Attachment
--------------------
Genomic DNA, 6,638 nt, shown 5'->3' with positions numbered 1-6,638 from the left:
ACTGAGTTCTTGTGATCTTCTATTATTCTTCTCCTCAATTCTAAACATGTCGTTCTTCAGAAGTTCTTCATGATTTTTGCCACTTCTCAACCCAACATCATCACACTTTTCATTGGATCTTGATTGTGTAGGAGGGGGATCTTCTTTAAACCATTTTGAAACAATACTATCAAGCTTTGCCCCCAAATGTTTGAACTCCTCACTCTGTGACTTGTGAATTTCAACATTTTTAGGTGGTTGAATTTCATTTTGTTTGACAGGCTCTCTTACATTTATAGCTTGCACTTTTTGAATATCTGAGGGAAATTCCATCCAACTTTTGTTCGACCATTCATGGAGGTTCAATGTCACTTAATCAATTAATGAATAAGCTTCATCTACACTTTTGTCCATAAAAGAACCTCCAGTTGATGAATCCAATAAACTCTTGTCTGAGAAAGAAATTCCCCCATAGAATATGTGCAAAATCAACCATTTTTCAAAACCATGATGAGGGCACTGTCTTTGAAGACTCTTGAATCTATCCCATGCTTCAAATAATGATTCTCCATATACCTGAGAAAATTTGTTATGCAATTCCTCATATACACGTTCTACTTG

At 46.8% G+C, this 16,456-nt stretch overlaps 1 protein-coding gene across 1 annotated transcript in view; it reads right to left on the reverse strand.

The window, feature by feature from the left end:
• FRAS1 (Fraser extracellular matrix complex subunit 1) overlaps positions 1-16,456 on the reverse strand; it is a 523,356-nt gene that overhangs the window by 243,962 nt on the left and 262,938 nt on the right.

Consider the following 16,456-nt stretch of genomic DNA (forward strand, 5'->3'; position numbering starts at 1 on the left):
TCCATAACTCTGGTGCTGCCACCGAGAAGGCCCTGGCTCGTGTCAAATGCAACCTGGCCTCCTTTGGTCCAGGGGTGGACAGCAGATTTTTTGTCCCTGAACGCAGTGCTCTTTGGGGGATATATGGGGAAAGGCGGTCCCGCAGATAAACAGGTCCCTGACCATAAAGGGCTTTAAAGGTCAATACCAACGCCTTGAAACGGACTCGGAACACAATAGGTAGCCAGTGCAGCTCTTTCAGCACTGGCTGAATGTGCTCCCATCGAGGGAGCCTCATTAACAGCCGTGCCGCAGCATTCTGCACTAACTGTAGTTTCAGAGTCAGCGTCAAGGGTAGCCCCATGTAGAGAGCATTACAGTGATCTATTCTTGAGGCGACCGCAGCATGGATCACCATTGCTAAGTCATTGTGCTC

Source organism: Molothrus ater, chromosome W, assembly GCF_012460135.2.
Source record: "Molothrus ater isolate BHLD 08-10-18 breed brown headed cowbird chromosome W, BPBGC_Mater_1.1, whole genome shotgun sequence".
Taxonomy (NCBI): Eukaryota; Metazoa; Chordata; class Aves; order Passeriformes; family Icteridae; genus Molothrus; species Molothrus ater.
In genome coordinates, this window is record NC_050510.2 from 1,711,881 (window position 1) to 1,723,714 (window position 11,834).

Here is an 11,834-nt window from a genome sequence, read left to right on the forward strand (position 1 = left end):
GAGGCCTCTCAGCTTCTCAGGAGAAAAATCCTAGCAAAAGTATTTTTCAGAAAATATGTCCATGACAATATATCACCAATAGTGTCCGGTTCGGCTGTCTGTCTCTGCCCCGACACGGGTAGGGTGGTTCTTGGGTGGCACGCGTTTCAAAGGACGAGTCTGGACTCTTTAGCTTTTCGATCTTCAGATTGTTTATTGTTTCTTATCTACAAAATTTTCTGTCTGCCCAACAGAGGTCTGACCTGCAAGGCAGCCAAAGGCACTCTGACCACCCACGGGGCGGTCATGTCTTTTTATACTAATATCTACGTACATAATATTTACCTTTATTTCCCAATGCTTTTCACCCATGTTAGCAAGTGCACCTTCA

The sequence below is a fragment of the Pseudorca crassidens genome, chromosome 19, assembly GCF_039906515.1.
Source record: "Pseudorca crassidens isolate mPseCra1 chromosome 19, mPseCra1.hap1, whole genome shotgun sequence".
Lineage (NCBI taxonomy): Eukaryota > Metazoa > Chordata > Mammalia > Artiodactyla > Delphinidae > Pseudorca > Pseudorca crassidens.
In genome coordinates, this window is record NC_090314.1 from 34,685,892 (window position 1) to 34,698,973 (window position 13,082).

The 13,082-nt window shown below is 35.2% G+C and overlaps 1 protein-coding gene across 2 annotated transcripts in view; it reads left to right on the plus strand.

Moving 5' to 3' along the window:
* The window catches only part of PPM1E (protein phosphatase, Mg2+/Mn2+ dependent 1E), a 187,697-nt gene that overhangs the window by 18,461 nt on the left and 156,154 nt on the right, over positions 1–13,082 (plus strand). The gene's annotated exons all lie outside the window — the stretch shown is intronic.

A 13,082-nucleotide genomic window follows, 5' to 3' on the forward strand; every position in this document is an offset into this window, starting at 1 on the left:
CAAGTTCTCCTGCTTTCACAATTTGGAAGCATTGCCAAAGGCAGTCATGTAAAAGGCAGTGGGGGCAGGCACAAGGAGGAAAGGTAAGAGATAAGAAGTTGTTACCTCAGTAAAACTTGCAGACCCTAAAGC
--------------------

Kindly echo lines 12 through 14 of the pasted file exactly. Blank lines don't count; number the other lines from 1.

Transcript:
Here is an 11,834-nt window from a genome sequence, read left to right on the forward strand (position 1 = left end):
GAGGCCTCTCAGCTTCTCAGGAGAAAAATCCTAGCAAAAGTATTTTTCAGAAAATATGTCCATGACAATATATCACCAATAGTGTCCGGTTCGGCTGTCTGTCTCTGCCCCGACACGGGTAGGGTGGTTCTTGGGTGGCACGCGTTTCAAAGGACGAGTCTGGACTCTTTAGCTTTTCGATCTTCAGATTGTTTATTGTTTCTTATCTACAAAATTTTCTGTCTGCCCAACAGAGGTCTGACCTGCAAGGCAGCCAAAGGCACTCTGACCACCCACGGGGCGGTCATGTCTTTTTATACTAATATCTACGTACATAATATTTACCTTTATTTCCCAATGCTTTTCACCCATGTTAGCAAGTGCACCTTCA

The sequence below is a fragment of the Pseudorca crassidens genome, chromosome 19, assembly GCF_039906515.1.